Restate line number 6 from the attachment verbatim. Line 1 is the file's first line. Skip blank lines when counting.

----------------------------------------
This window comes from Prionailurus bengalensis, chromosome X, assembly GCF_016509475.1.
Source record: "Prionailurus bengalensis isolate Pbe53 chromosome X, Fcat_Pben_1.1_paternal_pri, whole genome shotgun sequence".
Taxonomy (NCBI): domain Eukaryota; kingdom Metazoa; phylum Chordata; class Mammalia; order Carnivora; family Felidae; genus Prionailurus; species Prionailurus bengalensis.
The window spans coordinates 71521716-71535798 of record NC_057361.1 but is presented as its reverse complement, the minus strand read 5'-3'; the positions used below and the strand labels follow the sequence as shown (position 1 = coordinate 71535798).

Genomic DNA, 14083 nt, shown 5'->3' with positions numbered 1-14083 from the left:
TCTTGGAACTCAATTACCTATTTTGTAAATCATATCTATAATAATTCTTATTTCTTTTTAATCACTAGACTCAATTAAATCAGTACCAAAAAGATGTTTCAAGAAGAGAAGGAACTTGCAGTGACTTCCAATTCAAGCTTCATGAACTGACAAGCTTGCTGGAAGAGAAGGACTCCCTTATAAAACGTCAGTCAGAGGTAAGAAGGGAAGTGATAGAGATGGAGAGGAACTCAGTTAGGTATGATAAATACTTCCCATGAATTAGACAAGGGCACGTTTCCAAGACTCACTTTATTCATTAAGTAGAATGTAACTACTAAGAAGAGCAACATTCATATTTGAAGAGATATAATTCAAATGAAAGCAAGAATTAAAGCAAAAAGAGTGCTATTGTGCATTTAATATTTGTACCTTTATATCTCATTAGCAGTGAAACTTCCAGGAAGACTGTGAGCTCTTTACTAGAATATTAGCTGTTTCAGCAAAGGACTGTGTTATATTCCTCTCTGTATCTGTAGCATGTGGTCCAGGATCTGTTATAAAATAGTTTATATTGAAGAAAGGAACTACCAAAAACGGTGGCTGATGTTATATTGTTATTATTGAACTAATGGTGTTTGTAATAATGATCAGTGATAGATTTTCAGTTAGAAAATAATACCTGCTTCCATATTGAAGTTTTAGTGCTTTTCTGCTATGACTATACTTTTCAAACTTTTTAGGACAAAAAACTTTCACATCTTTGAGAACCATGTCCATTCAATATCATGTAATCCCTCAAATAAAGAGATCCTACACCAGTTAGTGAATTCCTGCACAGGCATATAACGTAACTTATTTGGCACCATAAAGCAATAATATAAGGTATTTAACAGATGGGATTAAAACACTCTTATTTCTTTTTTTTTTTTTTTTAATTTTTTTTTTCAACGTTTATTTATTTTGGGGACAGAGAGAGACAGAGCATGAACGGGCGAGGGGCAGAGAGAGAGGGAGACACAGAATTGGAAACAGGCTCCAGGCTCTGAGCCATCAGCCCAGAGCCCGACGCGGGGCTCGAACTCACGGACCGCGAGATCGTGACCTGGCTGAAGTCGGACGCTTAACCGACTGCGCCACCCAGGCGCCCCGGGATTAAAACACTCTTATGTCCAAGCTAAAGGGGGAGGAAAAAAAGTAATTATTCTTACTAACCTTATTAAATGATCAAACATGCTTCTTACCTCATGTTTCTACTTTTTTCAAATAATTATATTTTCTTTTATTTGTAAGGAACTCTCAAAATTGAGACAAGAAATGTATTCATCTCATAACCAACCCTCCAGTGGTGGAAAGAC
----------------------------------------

TCTTGGAACTCAATTACCTATTTTGTAAATCATATCTATAATAATTCTTATTTCTTTTTAATCACTAGACTCAATTAAATCAGTACCAAAAAGATGTTTCAAGAAGAGAAGGAACTTGCAGTGACTTCCAATTCAAGCTTCATGAACTGACAAGCTTGCTGGAAGAGAAGGACTCCCTTATAAAACGTCAGTCAGAGGTAAGAAGGGAAGTGATAGAGATGGAGAGGAACTCAGTTAGGTATGATAAATACTTCCCATGAATTAGACAAGGGCACGTTTCCAAGACTCACTTTATTCATTAAGTAGAATGTAACTACTAAGAAGAGCAACATTCATATTTGAAGAGATATAATTCAAATGAAAGCAAGAATTAAAGCAAAAAGAGTGCTATTGTGCATTTAATATTTGTACCTTTATATCTCATTAGCAGTGAAACTTCCAGGAAGACTGTGAGCTCTTTACTAGAATATTAGCTGTTTCAGCAAAGGACTGTGTTATATTCCTCTCTGTATCTGTAGCATGTGGTCCAGGATCTGTTATAAAATAGTTTATATTGAAGAAAGGAACTACCAAAAACGGTGGCTGATGTTATATTGTTATTATTGAACTAATGGTGTTTGTAATAATGATCAGTGATAGATTTTCAGTTAGAAAATAATACCTGCTTCCATATTGAAGTTTTAGTGCTTTTCTGCTATGACTATACTTTTCAAACTTTTTAGGACAAAAAACTTTCACATCTTTGAGAACCATGTCCATTCAATATCATGTAATCCCTCAAATAAAGAGATCCTACACCAGTTAGTGAATTCCTGCACAGGCATATAACGTAACTTATTTGGCACCATAAAGCAATAATATAAGGTATTTAACAGATGGGATTAAAACACTCTTATTTCTTTTTTTTTTTTTTTTAATTTTTTTTTTCAACGTTTATTTATTTTGGGGACAGAGAGAGACAGAGCATGAACGGGCGAGGGGCAGAGAGAGAGGGAGACACAGAATTGGAAACAGGCTCCAGGCTCTGAGCCATCAGCCCAGAGCCCGACGCGGGGCTCGAACTCACGGACCGCGAGATCGTGACCTGGCTGAAGTCGGACGCTTAACCGACTGCGCCACCCAGGCGCCCCGGGATTAAAACACTCTTATGTCCAAGCTAAAGGGGGAGGAAAAAAAGTAATTATTCTTACTAACCTTATTAAATGATCAAACATGCTTCTTACCTCATGTTTCTACTTTTTTCAAATAATTATATTTTCTTTTATTTGTAAGGAACTCTCAAAATTGAGACAAGAAATGTATTCATCTCATAACCAACCCTCCAGTGGTGGAAAGAC